While the aforementioned companies are bigger than your average bear, that doesn’t mean the law only applies to massive corporations. According to accessibility law resource Seyfarth, plaintiffs filed at least 814 federal lawsuits about allegedly inaccessible websites in 2017 alone. That number rose to 10,206 in the first 11 months of 2019, an increase of over 1,153 percent from 2017 to 2019. Accessibility noncompliance isn’t a matter of if it’ll hurt your company, it’s when.

Website Accessibility Benefits Your Business

Making your online presence more accessible does more than just get the law off your back, it’s also good for business. By ignoring accessibility standards, you’re missing out on a large portion of an audience – 61 million people and counting in just the U.S. That’s a lot of potential customers or clients you can lose if your site or app isn’t built to accommodate those users. Fortunately, an accessible website can help your business in a couple of ways.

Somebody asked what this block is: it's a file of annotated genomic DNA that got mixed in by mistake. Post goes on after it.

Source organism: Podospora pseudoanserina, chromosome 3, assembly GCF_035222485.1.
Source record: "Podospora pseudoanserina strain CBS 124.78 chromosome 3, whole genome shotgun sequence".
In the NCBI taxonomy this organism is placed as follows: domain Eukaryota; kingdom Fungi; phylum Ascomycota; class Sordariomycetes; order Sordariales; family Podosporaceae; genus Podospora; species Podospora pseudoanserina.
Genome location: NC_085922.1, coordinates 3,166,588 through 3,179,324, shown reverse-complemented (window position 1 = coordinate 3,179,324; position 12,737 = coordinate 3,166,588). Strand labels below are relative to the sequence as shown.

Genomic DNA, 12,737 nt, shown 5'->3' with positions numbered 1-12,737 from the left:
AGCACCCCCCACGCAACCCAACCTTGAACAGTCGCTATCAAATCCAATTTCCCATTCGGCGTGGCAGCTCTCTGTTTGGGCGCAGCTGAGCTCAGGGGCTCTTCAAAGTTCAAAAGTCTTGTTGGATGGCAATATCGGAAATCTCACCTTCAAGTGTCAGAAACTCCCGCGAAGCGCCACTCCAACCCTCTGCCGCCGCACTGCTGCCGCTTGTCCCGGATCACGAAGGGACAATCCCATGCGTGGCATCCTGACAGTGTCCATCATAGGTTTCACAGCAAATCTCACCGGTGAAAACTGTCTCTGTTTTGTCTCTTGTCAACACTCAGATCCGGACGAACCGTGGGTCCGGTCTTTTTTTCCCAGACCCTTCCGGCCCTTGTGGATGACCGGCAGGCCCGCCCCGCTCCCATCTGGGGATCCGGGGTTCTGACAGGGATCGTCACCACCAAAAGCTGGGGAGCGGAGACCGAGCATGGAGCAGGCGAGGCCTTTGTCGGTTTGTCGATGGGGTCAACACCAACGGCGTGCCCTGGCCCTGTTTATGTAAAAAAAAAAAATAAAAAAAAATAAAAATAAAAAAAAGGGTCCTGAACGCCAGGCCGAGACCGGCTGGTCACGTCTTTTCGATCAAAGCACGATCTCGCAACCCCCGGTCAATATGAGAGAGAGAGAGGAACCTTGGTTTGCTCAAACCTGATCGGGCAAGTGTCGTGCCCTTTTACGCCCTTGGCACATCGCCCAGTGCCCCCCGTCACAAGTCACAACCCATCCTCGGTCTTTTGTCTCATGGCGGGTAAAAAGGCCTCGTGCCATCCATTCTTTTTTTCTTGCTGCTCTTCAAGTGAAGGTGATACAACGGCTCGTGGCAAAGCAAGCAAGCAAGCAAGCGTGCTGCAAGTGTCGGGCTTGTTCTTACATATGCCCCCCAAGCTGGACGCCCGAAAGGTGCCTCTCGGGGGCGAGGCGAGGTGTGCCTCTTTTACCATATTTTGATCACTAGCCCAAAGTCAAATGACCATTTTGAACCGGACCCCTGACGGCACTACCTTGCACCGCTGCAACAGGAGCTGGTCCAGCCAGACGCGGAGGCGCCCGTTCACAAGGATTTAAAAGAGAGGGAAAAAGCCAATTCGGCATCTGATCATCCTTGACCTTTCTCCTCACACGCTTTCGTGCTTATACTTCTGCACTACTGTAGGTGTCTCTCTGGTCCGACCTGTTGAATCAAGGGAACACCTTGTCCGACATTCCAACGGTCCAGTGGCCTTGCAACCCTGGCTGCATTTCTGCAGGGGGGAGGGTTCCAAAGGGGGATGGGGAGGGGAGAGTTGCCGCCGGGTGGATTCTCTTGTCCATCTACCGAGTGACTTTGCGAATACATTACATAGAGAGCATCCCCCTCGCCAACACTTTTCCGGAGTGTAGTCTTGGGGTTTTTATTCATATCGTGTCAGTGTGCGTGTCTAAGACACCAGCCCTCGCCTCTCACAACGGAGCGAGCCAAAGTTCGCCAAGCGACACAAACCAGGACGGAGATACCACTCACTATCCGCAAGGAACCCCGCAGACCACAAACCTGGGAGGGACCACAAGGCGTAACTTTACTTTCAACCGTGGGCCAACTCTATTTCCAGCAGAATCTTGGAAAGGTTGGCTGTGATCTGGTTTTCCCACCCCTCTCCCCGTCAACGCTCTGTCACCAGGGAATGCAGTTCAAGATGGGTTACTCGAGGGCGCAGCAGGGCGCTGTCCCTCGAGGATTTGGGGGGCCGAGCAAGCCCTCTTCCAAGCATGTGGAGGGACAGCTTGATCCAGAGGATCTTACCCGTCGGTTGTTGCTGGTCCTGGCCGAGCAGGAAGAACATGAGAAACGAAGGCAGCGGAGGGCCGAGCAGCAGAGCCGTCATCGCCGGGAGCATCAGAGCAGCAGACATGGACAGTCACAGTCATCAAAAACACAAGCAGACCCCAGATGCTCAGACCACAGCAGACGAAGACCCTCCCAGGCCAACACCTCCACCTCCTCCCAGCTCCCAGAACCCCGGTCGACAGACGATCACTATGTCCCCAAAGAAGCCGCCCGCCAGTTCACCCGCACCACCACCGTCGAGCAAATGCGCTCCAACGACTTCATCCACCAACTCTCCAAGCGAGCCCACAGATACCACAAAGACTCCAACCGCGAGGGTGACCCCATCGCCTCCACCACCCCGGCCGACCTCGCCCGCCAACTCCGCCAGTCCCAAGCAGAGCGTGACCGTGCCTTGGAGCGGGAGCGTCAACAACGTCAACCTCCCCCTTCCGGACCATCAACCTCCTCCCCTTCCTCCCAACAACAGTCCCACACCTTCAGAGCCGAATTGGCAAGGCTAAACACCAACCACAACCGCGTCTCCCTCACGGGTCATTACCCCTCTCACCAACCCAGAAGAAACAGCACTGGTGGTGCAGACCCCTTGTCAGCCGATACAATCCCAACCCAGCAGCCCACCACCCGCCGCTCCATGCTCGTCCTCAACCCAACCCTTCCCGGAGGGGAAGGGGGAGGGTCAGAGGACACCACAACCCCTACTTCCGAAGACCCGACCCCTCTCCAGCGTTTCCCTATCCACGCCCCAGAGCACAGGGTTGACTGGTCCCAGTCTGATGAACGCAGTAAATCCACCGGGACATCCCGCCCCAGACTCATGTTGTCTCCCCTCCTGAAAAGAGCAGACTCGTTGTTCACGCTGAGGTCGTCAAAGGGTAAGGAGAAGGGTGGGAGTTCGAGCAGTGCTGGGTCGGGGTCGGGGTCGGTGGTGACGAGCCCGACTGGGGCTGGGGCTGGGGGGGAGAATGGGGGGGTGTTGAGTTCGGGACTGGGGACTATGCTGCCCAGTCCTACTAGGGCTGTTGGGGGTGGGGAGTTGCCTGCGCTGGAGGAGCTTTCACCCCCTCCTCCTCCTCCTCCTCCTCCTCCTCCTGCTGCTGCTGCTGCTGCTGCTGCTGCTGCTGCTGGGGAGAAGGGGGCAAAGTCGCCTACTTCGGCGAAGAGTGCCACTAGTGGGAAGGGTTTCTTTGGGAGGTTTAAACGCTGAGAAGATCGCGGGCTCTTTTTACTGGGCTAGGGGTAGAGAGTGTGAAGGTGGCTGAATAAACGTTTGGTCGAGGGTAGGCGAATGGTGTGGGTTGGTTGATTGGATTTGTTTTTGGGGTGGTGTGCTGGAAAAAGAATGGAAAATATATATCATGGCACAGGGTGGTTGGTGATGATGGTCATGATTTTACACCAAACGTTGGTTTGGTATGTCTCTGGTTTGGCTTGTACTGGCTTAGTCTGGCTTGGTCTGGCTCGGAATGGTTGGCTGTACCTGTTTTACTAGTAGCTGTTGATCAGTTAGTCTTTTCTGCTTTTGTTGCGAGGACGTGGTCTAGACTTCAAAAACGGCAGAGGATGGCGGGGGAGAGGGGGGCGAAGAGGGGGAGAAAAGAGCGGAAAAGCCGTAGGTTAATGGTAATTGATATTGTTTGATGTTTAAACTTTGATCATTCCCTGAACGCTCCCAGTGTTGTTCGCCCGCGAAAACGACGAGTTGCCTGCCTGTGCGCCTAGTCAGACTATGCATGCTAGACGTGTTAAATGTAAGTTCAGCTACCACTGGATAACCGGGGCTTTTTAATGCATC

It doesn’t chase away disabled users

Want to inspire disabled users to give you their money? Make your site accessible. According to the U.K.’s 2016 Click Away Pound Report, 71 percent of disabled users with access needs click away from a website when they experience difficulty accessing it. The same study showed that these lost users had an estimated spending power of £11.75 billion, which then equated to roughly $15 billion. If that seems like a lot, research indicates that these users would spend more money if a website was more accessible. The study found that over 80 percent of customers would spend their money on websites that had fewer barriers for them, not necessarily on websites that had a cheaper product or service.